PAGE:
There is some emerging evidence suggesting that getting a flu shot can help protect your cardiovascular system. A large study in the Journal of the American Medical Association, found that older people who got a flu shot had a 36% lower risk of having a major cardiovascular event in the next year. The numbers were even higher for those who recently had a heart attack or stroke. There are a few reasons for this protection. Firstly, infections cause a lot of inflammation. This might lead to impaired blood flow and an increased risk of heart attacks or strokes. Influenza can lead to respiratory symptoms and lower blood oxygen levels. This makes the heart work harder to deliver needed oxygen within the body. Finally virus can directly injure muscles, this is more problematic when heart muscles are involved.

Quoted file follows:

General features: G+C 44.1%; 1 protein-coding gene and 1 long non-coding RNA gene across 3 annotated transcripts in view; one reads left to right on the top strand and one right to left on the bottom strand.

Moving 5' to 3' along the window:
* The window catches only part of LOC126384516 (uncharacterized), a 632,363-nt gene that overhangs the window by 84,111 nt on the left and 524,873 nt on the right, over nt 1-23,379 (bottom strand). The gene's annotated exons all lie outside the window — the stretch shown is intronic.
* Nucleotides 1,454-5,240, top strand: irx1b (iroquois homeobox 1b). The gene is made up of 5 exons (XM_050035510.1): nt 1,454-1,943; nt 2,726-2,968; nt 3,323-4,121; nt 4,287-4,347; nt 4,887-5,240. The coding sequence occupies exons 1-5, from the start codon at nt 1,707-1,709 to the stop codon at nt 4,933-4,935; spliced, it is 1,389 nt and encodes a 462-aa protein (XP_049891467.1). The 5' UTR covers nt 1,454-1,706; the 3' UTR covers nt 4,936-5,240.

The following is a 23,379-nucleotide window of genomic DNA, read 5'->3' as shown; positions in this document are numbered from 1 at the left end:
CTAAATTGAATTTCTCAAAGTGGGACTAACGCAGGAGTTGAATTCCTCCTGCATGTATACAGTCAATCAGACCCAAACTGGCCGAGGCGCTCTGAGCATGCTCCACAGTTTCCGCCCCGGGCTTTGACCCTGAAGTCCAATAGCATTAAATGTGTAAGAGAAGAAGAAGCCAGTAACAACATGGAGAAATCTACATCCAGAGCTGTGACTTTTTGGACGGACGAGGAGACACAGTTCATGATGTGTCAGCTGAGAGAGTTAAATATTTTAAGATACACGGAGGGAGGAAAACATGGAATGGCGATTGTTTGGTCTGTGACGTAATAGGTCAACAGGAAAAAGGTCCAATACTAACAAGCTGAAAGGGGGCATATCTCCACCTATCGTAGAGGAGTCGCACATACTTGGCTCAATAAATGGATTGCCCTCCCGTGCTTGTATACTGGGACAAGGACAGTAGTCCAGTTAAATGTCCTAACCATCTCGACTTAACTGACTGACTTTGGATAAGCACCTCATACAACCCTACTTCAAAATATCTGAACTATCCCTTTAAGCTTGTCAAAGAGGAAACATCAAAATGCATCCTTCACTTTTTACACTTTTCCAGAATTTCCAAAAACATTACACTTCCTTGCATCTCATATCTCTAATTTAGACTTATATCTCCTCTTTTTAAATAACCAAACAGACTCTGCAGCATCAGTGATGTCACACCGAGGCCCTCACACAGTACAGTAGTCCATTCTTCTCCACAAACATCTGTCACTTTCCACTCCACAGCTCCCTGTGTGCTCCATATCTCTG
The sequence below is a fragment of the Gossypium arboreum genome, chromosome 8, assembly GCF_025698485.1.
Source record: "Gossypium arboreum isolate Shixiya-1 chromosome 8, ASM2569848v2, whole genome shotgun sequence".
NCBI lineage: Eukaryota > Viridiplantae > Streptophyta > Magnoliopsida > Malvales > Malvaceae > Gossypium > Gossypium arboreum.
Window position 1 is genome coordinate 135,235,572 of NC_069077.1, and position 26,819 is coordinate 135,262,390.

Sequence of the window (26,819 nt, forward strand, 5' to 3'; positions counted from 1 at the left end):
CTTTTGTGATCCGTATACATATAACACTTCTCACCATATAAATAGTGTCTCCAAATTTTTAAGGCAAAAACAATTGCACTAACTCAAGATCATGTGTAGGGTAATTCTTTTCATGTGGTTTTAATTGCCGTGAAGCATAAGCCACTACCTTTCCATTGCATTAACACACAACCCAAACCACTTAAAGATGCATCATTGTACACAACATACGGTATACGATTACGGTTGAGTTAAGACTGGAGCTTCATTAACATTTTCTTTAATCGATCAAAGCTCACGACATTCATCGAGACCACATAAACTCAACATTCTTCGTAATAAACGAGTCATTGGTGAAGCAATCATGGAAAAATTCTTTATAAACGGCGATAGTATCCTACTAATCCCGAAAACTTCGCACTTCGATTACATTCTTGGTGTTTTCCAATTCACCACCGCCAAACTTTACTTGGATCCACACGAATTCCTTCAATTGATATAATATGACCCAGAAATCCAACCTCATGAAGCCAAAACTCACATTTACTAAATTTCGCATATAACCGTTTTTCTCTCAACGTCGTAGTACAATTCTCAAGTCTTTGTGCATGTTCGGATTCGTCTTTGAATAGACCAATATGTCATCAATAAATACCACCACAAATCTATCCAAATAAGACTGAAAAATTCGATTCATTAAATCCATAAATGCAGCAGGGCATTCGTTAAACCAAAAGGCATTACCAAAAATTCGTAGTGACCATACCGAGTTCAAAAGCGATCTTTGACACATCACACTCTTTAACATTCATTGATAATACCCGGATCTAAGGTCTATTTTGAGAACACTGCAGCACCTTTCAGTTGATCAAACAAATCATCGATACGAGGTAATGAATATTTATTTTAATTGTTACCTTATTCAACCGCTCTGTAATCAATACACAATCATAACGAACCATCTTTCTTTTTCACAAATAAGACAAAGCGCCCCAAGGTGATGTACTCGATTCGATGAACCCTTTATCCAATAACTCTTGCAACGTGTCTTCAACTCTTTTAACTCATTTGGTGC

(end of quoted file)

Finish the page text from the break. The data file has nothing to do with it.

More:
Who knew that the simple yearly flu shot could help protect your heart. Your local Heart Pharmacy usually starts their flu vaccine clinics in early November. This might be a good time to see if you are up to date on your other vaccinations. Your Heart Pharmacist can also administer pneumonia, tetanus, shingles and many other vaccines.

 

 

 

 

Posted
AuthorDanielle Cooper

Is this really a thing? Does drug-induced nutrient depletion actually exist? Actually, it does occur. Certain prescription medications can deplete your body of important vitamins. This is not something that comes up during the usual dialog about medication side effects. Luckily, this is changing. Your Heart Pharmacist is always learning and passing this information along. This month we shall highlight some of the most important drug-induced vitamin depletions, so you and your Pharmacist can work together to help you stay healthy.